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Door sensors and speakers 'emit high frequency sounds linked to illness'

Published 20/01/2016

Sources of ultrasound in public places include loudspeakers and public address systems
Sources of ultrasound in public places include loudspeakers and public address systems

High frequency sounds generated by door sensors, public address systems and machinery could be making people feel ill, research suggests.

Despite being beyond the range of human hearing, ultrasound in the air may be responsible for numerous complaints of sickness, dizziness, migraines, fatigue and tinnitus, it is claimed.

It has been known for a number of years that workers exposed to occupational ultrasound from cleaning or drilling equipment suffer similar effects.

Typical sources of ultrasound in public places include loudspeakers, door sensors and public address systems.

Study author Professor Tim Leighton is calling for new research-based guidelines to protect members of the public from the hidden noise hazard.

He said: "Existing guidelines are insufficient for such large public exposures as the vast majority refer to occupational exposure, where workers are aware of the exposure, can be monitored and can wear protection. Furthermore, the guidelines are based on the average response of small group, often of adult males.

"The guidelines are also based on an insufficient evidence base, most of which was collected over 40 years ago by researchers who considered it insufficient to finalise guidelines, but which produced preliminary guidelines. This warning of inadequacy was lost as regulatory bodies and organisations issued 'new' guidelines based on these early guidelines, and through such repetition generated a false impression of consensus."

Prof Leighton, from the University of Southampton's Institute of Sound and Vibration Research, took readings of very high frequency ultrasonic fields (VHF/US) in a number of locations including a large library, a railway station, a school, a sports stadium, and the toilet block at a public swimming pool.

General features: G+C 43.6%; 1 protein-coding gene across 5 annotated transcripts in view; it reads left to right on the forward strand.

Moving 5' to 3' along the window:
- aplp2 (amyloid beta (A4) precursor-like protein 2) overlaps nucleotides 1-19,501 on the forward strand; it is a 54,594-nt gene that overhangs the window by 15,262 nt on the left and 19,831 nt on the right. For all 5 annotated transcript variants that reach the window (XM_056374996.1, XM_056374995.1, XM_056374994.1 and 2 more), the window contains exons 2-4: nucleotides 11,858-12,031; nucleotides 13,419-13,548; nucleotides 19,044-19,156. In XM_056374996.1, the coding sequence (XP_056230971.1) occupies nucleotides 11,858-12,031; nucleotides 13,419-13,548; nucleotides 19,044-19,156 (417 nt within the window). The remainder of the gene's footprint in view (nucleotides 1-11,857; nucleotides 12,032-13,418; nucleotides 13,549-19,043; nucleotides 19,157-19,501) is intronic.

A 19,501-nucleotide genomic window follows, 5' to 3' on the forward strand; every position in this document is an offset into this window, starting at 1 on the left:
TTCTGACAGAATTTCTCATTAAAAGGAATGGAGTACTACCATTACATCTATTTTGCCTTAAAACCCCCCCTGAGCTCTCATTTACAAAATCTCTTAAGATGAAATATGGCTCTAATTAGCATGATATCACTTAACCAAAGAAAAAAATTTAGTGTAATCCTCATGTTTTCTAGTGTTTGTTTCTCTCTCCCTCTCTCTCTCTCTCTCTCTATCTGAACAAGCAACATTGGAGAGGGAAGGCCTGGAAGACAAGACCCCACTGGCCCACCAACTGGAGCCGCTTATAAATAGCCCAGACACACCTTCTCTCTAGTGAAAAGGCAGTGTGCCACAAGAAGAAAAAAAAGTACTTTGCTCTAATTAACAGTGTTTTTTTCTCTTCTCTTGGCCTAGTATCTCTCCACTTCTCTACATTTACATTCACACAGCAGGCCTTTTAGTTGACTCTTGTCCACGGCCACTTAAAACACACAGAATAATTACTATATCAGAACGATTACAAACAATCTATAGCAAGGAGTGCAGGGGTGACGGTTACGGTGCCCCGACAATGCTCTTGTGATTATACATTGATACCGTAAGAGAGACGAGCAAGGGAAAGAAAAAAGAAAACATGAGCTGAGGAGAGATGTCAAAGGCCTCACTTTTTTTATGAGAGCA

Analysis of the recordings showed members of the public were regularly exposed to ultrasound frequencies higher than 20,000 cycles per second (20kHz), the threshold for current occupational guidelines.

A frequency of 20kHz is at the highest end of a young person's hearing range. Generally people hear sounds within a range of about 15-18kHz.

"Individuals who are unlikely to be aware of such exposures are complaining, for themselves and their children, of a number of negative conditions," said Prof Leighton, whose findings are reported in the journal Proceedings of the Royal Society A.

"Recent data suggests that one in 20 people aged 40-49 years have hearing thresholds that are at least 20 decibels (dB) more sensitive at 20kHZ than that of the average 30-39 year old. Moreover, 5% of the five to 19 year age group is reported to have a 20kHz threshold that is 60 dB more sensitive than the median (middle of the range) for the 30-39 year age group.

"The lack of research means that it is not possible to prove or disprove the public health risk or discomfort. However, it is important that sufferers are able to identify the true cause of their symptoms, whether they result from VHF/US exposure or not."

He recommended that the old occupational guidelines should not apply to public or residential exposure to ultrasound.

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